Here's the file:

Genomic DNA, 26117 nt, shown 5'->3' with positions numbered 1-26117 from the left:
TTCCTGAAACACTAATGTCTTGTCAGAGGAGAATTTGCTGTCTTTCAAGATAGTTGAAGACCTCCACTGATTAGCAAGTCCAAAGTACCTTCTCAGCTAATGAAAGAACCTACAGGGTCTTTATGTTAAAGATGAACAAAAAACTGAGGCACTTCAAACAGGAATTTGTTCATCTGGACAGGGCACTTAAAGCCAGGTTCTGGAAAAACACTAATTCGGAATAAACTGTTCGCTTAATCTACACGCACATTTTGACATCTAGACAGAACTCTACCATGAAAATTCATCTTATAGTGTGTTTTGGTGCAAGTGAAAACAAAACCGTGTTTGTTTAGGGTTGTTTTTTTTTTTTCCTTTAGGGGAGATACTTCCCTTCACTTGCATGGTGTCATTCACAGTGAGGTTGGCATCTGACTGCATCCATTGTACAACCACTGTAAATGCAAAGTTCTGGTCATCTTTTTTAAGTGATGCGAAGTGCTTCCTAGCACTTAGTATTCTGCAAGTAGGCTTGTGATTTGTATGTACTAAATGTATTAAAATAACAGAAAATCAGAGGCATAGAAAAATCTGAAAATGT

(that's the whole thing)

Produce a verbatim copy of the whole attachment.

Genomic DNA, 26117 nt, shown 5'->3' with positions numbered 1-26117 from the left:
TTCCTGAAACACTAATGTCTTGTCAGAGGAGAATTTGCTGTCTTTCAAGATAGTTGAAGACCTCCACTGATTAGCAAGTCCAAAGTACCTTCTCAGCTAATGAAAGAACCTACAGGGTCTTTATGTTAAAGATGAACAAAAAACTGAGGCACTTCAAACAGGAATTTGTTCATCTGGACAGGGCACTTAAAGCCAGGTTCTGGAAAAACACTAATTCGGAATAAACTGTTCGCTTAATCTACACGCACATTTTGACATCTAGACAGAACTCTACCATGAAAATTCATCTTATAGTGTGTTTTGGTGCAAGTGAAAACAAAACCGTGTTTGTTTAGGGTTGTTTTTTTTTTTTCCTTTAGGGGAGATACTTCCCTTCACTTGCATGGTGTCATTCACAGTGAGGTTGGCATCTGACTGCATCCATTGTACAACCACTGTAAATGCAAAGTTCTGGTCATCTTTTTTAAGTGATGCGAAGTGCTTCCTAGCACTTAGTATTCTGCAAGTAGGCTTGTGATTTGTATGTACTAAATGTATTAAAATAACAGAAAATCAGAGGCATAGAAAAATCTGAAAATGT